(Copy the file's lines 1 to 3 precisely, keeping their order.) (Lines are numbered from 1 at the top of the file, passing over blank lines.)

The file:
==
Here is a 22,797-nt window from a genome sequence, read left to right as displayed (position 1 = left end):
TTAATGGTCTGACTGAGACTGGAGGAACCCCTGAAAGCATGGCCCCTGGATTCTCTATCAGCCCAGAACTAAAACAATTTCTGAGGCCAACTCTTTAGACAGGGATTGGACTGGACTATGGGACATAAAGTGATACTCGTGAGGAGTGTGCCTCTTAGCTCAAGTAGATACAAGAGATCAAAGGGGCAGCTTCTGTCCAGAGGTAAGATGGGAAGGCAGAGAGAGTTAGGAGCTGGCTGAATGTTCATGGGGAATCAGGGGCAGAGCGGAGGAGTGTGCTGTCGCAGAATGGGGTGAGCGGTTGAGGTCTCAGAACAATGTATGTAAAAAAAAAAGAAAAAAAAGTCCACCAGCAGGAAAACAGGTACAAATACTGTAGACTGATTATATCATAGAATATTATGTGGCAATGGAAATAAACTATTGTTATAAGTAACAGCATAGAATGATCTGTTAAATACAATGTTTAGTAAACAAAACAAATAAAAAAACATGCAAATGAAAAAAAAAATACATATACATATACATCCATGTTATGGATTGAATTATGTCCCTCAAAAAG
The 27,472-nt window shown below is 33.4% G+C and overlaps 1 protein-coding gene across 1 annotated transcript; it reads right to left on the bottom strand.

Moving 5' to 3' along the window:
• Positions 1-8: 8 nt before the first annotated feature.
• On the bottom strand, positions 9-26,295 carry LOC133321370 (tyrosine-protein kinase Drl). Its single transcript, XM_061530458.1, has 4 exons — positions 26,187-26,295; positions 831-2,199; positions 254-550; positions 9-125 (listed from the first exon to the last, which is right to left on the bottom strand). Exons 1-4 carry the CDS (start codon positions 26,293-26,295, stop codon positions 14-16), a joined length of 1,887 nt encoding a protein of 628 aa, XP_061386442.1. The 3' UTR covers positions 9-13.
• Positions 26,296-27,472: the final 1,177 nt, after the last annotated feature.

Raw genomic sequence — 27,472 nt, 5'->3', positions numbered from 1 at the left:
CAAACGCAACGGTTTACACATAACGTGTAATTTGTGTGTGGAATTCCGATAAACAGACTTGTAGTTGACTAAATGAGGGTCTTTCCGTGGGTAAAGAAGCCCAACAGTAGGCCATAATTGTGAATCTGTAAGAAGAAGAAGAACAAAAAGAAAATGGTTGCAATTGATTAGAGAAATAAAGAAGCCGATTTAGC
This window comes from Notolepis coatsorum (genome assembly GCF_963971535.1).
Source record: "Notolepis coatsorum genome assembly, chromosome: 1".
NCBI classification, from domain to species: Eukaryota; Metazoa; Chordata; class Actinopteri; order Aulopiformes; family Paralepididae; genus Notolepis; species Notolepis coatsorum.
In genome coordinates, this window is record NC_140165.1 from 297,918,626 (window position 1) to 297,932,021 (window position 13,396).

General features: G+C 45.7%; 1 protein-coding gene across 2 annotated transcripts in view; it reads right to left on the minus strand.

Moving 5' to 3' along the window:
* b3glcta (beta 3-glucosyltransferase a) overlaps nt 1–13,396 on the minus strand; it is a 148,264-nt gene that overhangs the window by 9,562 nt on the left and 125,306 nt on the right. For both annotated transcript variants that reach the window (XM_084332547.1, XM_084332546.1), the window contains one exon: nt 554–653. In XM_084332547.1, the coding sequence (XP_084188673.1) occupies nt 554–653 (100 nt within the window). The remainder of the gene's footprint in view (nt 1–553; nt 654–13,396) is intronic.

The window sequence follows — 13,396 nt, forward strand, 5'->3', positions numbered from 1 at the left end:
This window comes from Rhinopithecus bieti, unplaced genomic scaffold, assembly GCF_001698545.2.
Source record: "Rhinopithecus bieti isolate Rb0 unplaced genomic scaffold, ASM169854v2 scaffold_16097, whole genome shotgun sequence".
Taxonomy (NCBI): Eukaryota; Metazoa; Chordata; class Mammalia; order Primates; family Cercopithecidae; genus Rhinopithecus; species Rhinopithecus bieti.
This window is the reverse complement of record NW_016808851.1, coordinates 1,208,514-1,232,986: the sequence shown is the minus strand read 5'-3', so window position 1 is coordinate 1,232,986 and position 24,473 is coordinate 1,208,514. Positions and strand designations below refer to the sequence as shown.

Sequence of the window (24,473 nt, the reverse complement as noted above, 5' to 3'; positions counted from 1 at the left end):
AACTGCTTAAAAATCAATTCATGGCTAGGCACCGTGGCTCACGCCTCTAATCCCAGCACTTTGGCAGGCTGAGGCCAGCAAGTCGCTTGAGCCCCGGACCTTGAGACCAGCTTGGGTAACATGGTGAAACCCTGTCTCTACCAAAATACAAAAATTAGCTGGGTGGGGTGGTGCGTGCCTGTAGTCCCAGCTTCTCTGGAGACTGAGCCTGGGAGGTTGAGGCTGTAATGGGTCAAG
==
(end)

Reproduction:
Here is a 22,797-nt window from a genome sequence, read left to right as displayed (position 1 = left end):
TTAATGGTCTGACTGAGACTGGAGGAACCCCTGAAAGCATGGCCCCTGGATTCTCTATCAGCCCAGAACTAAAACAATTTCTGAGGCCAACTCTTTAGACAGGGATTGGACTGGACTATGGGACATAAAGTGATACTCGTGAGGAGTGTGCCTCTTAGCTCAAGTAGATACAAGAGATCAAAGGGGCAGCTTCTGTCCAGAGGTAAGATGGGAAGGCAGAGAGAGTTAGGAGCTGGCTGAATGTTCATGGGGAATCAGGGGCAGAGCGGAGGAGTGTGCTGTCGCAGAATGGGGTGAGCGGTTGAGGTCTCAGAACAATGTATGTAAAAAAAAAAGAAAAAAAAGTCCACCAGCAGGAAAACAGGTACAAATACTGTAGACTGATTATATCATAGAATATTATGTGGCAATGGAAATAAACTATTGTTATAAGTAACAGCATAGAATGATCTGTTAAATACAATGTTTAGTAAACAAAACAAATAAAAAAACATGCAAATGAAAAAAAAAATACATATACATATACATCCATGTTATGGATTGAATTATGTCCCTCAAAAAG
The 27,472-nt window shown below is 33.4% G+C and overlaps 1 protein-coding gene across 1 annotated transcript; it reads right to left on the bottom strand.